Life expectancy difference of 12 years between richest and poorest in Bucks

Richer residents in Bucks are expected to live more than a decade longer than those living in poorer areas of the county, according to a councillor.
Richer residents in Bucks are expected to live more than a decade longer than those living in poorer areas of the county, according to a councillor.

Richer residents in Bucks are expected to live more than a decade longer than those living in poorer areas of the county, according to a councillor.

This week Bucks county councillor for Aylesbury South West, Niknam Hussain, raised concerns over NHS plans to establish networks of GPs in Bucks, which will work together to provide more streamlined care for patients.

During a meeting of the health and adult social care select committee on Tuesday (March 19) the councillor asked NHS bosses how the new model would help to reduce difference in life expectancy between deprived and non-deprived areas in Bucks – as it is currently an average of 12 years.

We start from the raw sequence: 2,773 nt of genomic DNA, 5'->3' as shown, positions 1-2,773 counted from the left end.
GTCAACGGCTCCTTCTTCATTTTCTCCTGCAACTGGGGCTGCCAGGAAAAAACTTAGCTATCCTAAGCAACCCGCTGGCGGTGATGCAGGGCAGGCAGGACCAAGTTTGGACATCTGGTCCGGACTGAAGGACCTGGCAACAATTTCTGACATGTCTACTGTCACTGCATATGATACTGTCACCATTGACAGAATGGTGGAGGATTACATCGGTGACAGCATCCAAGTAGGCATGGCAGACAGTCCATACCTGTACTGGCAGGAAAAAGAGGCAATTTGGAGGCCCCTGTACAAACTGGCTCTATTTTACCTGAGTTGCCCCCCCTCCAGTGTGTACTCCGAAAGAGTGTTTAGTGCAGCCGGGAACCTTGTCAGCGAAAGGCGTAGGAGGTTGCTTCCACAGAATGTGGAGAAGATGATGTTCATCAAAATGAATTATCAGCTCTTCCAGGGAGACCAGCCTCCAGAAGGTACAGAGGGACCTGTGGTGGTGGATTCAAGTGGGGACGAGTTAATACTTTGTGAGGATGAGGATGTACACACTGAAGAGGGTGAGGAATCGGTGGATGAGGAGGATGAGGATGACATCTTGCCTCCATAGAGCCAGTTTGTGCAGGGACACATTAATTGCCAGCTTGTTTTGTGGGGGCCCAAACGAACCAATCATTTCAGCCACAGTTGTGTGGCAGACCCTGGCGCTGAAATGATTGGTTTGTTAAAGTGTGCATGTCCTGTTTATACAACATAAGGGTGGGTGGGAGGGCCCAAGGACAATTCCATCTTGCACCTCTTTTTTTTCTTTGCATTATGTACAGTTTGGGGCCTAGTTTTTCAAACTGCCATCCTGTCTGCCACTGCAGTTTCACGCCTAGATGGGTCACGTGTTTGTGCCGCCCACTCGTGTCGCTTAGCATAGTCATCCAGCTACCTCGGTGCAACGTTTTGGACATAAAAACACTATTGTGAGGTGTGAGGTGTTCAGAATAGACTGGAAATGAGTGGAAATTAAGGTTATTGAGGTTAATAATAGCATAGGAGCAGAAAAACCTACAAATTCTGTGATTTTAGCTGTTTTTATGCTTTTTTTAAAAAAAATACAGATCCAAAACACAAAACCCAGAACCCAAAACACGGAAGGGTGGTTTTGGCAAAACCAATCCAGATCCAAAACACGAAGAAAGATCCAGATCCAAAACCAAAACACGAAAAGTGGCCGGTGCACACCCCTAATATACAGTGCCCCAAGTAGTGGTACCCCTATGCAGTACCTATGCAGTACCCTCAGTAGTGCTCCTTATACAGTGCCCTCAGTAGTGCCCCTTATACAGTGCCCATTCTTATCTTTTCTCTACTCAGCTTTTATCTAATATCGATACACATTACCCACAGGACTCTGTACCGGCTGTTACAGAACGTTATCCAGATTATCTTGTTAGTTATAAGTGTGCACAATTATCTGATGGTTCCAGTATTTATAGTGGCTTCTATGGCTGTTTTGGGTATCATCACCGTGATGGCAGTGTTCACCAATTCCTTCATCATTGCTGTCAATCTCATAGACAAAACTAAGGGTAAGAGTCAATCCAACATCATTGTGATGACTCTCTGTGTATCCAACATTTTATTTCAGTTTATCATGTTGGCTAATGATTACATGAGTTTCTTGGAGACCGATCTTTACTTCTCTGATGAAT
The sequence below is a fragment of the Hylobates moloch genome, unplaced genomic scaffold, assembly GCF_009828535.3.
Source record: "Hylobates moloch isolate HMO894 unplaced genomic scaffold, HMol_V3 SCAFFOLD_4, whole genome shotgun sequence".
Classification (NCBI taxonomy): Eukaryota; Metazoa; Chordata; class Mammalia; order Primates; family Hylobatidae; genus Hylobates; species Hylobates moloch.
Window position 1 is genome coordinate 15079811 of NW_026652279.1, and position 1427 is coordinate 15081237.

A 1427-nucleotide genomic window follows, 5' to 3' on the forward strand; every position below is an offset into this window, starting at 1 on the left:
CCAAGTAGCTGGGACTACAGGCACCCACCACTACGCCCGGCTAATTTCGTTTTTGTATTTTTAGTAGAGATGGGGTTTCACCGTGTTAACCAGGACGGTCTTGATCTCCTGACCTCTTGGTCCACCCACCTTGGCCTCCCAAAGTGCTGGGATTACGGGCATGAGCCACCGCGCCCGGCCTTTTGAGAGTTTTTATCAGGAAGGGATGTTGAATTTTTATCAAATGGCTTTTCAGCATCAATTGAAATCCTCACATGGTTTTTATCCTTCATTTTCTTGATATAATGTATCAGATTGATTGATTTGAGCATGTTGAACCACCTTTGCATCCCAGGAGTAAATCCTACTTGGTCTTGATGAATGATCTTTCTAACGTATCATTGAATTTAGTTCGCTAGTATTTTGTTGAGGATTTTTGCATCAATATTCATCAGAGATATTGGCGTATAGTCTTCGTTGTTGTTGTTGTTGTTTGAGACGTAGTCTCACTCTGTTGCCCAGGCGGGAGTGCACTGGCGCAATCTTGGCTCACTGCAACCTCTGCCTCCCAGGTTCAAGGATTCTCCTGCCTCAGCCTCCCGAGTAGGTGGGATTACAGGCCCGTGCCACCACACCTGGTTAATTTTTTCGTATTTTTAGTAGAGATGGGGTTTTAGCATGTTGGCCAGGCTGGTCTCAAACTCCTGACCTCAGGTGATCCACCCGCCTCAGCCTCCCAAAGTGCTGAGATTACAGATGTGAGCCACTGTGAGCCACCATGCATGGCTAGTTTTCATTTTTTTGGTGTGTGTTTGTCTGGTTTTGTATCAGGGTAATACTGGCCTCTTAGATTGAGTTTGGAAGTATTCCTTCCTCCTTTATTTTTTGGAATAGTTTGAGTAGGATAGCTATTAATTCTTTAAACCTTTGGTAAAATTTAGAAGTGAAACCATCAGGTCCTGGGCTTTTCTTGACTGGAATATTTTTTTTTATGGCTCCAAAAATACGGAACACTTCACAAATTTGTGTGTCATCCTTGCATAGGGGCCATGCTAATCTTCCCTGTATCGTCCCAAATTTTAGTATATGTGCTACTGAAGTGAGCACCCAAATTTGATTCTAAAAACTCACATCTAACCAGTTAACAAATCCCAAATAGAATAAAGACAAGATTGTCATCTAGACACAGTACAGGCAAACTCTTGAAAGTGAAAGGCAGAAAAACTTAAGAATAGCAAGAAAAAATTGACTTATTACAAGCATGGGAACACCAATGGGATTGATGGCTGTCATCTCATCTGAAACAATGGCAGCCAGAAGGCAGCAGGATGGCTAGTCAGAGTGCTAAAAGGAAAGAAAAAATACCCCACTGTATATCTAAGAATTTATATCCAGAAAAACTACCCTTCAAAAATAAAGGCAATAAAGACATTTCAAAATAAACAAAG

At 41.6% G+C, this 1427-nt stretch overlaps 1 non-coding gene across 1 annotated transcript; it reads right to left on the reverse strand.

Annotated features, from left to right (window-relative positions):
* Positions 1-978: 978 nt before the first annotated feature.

Cllr Hussain also raised concerns over the “problematic” GP system, as patients often see a different doctor every time they visit a surgery – making it difficult for them to keep track of long term conditions.

He said: “The GP landscape is changing. Before, my GP knew my children from birth until now, one of them is 25.

“Recently I have not seen the same GP from one appointment to the next, which means long term trends are not being seen – how are you building that into the model?

“Secondly, one of the biggest key performance indicators must be to reduce the life expectancy between deprived and non-deprived areas.

“There’s a 12-year difference between the life expectancy in the richest area and the most deprived areas in Bucks. That’s more than a decade of life. Where is that being built in?”

Penny Macdonald, chair of the federation of GPs from across the county, FedBucks, said recruitment and retention of staff in general practice “is a real crisis” however the PCN plans aim to introduce new roles, such as community paramedics, to help support staff.

She said: “I would hope going forward if we can improve the working day, we can attract more medical graduates into general practice and keep them.

“That’s part of the problem at the moment, we can’t do either. There’s a lot of falling off the top end because of pressures around retirement we are really struggling to keep up with.”

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